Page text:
Set a play in a "Ladies' Room" and what do you get? A female counterpart to jock locker-room humor. That doesn't mean ladies'-room jokes can't be funny. They can. But it also means they're going to be racy, rowdy and trashy.
In all those respects, Robin Schiff's "Ladies' Room" at the Tiffany lives up to expectations.
It is, however, also well observed, well staged and well acted.
Slick? As an icy street. But director Kim Friedman has picked a strong company peppered with Groundlings (or former Groundlings) who know how to navigate this sort of broad, unabashedly commercial sitcomedy. And while the text never rises much above the toilet bowl waterline (and often plummets beneath it), it is good-humored enough to remain relatively inoffensive.
(Offensive, after all, lies in the ear of the listener and listeners vary from one to the next.)
What could possibly happen in the ladies' room at the Green Enchilada, a Mexican restaurant where everything indicates that the green might stand for the color customers turn after eating the food or drinking the margaritas? Plenty. But the passing parade of females waltzing in and out of there (Deborah Raymond and Dorian Vernacchio did the fanciful set) seems to be thirsting and hungering mostly after men.
They range from the middle-brow women from the ad agency a few suicidal floors up to a pair of totally awesome Valley girls (Christie Mellor and Lisa Kudrow), vapidly looking for guys with good jobs (it makes them sexier), to three waitresses who come through decorated like Christmas trees in chili peppers, mini-sombreros, six-shooters and Mexican skirts. (Susan Nininger did the ironic costumes.)
One waitress is a simpering anorexic (Cynthia Stevenson), another a bulldozer (Kate Benton) who will shoot anyone dead with an utterance, and the third is a liberated Latina (Bridget Sienna) who will call her husband between orders to give him some telephone sex and inquire after the baby.
The main focus, though, is on the ad agency gals: the untrustworthy office queen of trash Kathleen (Carol Ann Susi), the newly promoted VP Liz (Talia Balsam) and the bimbo secretary Ellen (Nana Visitor), who gave up a career as a Playboy bunny to move up to typing somebody else's ad copy.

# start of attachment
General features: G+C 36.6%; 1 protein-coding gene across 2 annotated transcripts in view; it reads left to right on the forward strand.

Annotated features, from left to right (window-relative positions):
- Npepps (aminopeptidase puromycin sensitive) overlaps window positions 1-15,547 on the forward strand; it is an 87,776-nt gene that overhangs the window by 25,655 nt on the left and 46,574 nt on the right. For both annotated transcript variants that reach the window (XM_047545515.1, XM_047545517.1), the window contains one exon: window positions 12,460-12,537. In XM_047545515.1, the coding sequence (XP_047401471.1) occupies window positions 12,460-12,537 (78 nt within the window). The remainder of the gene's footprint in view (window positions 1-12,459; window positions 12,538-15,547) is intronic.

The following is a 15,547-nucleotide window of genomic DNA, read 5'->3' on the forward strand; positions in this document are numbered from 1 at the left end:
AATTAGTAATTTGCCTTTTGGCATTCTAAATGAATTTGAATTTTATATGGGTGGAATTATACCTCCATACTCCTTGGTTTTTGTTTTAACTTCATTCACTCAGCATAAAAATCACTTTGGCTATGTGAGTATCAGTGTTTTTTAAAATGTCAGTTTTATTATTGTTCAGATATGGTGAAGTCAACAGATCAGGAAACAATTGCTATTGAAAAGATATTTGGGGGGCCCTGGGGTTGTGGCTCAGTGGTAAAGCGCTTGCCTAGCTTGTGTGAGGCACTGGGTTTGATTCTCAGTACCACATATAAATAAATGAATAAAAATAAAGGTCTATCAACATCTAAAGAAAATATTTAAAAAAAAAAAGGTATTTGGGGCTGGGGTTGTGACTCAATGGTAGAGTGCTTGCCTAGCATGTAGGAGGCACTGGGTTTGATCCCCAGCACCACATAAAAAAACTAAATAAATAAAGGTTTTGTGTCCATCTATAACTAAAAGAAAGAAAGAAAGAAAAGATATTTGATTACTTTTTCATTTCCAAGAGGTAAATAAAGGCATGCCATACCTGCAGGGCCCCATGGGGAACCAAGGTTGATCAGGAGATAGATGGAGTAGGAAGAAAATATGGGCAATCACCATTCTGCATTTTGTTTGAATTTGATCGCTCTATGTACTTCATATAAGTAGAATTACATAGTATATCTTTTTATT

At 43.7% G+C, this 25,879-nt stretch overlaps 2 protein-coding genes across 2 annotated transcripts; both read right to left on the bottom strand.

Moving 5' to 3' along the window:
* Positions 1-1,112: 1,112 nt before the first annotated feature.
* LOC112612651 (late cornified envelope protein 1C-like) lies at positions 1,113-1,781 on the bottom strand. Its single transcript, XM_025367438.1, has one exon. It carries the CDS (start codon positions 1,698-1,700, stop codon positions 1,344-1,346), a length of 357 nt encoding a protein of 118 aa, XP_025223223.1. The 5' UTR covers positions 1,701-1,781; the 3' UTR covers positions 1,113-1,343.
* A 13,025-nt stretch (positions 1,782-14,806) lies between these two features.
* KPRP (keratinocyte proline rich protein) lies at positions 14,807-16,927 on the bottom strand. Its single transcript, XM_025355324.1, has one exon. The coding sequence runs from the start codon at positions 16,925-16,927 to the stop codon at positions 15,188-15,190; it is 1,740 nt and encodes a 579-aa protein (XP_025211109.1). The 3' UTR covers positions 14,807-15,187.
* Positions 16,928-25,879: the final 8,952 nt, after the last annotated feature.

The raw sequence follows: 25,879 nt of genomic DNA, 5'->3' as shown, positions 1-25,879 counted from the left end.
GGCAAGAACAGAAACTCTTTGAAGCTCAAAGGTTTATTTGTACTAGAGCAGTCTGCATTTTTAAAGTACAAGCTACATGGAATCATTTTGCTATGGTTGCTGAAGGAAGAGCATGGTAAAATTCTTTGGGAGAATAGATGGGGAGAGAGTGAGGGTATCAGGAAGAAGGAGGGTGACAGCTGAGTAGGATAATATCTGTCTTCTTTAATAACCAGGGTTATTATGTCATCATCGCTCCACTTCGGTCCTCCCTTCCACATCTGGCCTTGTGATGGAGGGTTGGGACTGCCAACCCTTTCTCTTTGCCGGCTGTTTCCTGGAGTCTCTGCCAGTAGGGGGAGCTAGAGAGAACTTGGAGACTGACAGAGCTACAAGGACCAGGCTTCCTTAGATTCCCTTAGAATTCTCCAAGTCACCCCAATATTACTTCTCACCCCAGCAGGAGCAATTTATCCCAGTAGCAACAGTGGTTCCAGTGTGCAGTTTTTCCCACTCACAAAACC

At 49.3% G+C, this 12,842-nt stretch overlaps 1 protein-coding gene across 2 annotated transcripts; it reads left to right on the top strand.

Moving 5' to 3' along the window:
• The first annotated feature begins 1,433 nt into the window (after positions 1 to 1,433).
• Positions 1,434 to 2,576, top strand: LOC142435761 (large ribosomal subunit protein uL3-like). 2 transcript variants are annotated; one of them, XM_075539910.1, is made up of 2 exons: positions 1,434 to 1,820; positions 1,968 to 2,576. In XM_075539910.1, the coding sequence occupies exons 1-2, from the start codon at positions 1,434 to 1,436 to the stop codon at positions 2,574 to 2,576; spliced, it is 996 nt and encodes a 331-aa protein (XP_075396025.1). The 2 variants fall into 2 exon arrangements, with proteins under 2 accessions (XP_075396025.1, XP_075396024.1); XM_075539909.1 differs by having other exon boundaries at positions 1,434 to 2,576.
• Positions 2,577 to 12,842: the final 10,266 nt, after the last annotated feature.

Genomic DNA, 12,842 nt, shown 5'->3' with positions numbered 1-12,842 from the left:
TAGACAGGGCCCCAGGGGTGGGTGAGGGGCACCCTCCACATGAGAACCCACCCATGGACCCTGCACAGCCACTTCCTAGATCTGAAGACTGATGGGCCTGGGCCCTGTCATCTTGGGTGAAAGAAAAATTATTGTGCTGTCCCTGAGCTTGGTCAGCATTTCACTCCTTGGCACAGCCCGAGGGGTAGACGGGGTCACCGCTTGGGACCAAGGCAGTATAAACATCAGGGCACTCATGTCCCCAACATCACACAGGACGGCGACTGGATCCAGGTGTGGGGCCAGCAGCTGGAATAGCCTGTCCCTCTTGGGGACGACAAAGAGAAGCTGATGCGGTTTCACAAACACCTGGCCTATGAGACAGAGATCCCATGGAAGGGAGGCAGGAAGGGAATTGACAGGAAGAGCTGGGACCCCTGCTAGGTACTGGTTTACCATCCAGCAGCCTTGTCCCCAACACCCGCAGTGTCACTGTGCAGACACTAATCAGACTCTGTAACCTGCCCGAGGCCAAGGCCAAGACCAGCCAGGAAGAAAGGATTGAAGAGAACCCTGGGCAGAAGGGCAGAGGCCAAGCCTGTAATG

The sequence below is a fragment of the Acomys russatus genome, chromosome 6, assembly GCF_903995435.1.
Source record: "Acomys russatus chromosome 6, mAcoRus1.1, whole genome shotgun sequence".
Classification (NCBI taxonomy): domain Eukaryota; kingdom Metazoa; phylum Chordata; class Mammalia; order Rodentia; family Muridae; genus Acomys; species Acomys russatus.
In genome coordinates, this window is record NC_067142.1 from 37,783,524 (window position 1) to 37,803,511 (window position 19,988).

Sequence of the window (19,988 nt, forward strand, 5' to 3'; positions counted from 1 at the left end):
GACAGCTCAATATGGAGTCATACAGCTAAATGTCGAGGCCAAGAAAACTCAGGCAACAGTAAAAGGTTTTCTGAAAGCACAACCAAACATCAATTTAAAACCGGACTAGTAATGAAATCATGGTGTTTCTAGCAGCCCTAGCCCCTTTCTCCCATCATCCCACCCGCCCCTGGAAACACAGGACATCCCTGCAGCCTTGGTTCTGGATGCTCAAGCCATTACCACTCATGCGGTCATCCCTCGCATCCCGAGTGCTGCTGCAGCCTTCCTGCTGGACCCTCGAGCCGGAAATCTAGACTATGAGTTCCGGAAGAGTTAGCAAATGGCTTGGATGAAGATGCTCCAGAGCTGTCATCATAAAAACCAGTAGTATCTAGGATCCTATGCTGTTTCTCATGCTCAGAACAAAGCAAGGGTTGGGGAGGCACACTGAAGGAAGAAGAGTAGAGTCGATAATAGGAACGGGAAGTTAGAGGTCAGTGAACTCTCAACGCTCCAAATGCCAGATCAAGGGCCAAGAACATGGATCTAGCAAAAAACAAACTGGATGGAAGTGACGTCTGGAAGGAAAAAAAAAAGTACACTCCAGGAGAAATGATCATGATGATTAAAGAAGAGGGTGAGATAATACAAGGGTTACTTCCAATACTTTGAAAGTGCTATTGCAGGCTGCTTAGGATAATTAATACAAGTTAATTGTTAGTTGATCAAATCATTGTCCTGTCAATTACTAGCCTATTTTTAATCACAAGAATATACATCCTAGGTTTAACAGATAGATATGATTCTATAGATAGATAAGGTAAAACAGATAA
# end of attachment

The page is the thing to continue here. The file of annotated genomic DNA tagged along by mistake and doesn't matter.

Things get as hot as the waitresses' jalapenos when Liz discovers that the junior executive she's after (Larry Poindexter in a thankless role) may be having an affair with Ellen. Things get hotter still when the unbridled Kathleen puts the guy on the hot seat--a position absolutely guaranteed to compromise everyone.
Enough plot. Schiff manages those central strands of story more skillfully than she does the largely unmotivated entrances and exits of loudmouth Sharisse (Benton), mealy-mouthed Gigi (Stevenson) and fulsome-mouthed Carmen (Sienna). To say nothing of the Valley girls, who are strictly comic relief from . . . more comic relief.
This is pure sitcom Never-Neverland. Susi and Visitor give burnished performances of fundamentally very sad women, but gags like "I just finished (reading) Genesis; now I'm starting Episiotomy," are orphaned one-liners that should go down in infancy, having nothing to do with character and everything to do with being independently funny for about 15 seconds.
As for lines such as "I haven't seen you so happy since BMW came out with a convertible," they're great for zeroing in on locale: the material girl middle of Southern California. (Where else?)
Concealed in the raunch and the piffle are a few mordant (and troubling) observations about feminist life in the '80s. Are women still really that insecure? Probably, but "Ladies' Room" is featherweight stuff that, under Friedman's smart direction, speeds by so fast that you don't start asking those tough questions until after you get home.
At 8532 Sunset Blvd. in West Hollywood, Thursdays and Fridays at 8 p.m., Saturdays at 7 and 10 p.m., Sundays at 7 p.m. Until Oct. 31. Tickets: $15-$18; (213) 652-6165.